Working his way toward that prospect, he's beginning to develop exhibitions with outside partners to display the items, including an upcoming run with the University of Southern California Pacific Asia Museum in spring and summer 2021 illustrating Asian influence on the video game industry; the Nintendo PlayStation will be included.
The Bauhutte gamer bed, as pictured, includes mattress, headboard with storage, desk, keyboard stand, snack cart (or "energy wagon") and black bedsheets with red piping. [via Rock Paper Shotgun]
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Conceived in Japan by gaming desk maker Bauhutte, this cursed concoction is actually a Power Rangers-style amalgamation of all their gaming furniture combined. Only instead of transforming into a mighty-morphin’ humanity-saving mech suit, it’s a mighty-morphin’ gaming prison designed to bombard us with more #content than we could ever possibly consume. The only thing it’s missing is a built-in bog hole. Dystopian dread aside, thanks to the ever reliable services of Google Translate, Bauhutte’s description of their gaming bed does, at least, make for some entertaining reading.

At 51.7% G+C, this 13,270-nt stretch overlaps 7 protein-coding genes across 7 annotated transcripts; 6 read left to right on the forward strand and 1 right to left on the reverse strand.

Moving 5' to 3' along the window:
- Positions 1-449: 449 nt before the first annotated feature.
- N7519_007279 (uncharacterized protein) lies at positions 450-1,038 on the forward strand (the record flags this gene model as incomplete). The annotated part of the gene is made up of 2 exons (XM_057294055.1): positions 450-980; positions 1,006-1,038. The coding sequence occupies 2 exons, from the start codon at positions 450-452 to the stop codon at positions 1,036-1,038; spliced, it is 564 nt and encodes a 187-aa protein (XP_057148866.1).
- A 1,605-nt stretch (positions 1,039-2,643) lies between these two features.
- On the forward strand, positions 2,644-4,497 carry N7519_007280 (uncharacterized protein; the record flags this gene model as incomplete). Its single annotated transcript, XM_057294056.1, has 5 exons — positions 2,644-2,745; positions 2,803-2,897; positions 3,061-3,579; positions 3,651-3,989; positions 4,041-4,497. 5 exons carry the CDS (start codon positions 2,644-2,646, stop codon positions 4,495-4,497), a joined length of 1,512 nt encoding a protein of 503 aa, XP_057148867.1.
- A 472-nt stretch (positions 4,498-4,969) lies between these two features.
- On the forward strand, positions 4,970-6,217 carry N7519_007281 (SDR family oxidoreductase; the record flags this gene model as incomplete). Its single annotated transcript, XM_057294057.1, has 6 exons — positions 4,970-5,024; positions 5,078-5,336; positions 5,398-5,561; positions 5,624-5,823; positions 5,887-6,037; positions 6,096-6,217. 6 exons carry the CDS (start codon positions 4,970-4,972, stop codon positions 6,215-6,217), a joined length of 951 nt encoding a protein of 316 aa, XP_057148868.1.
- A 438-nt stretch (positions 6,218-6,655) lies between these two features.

Kazuhisa Hashimoto, who created the famous ‘Konami Code,’ has died.
He was 79. Read the rest
It's downright majestic is what it is. Read the rest
Sega Arcade: Pop-Up History [Read Only Memory] is a beautifully-illustrated hardcover book about six classic Sega "body sensation" arcade cabinets – Hang-On, Space Harrier, Out Run, After Burner, Thunder Blade and Power Drift – complete with pop-up cardboard models.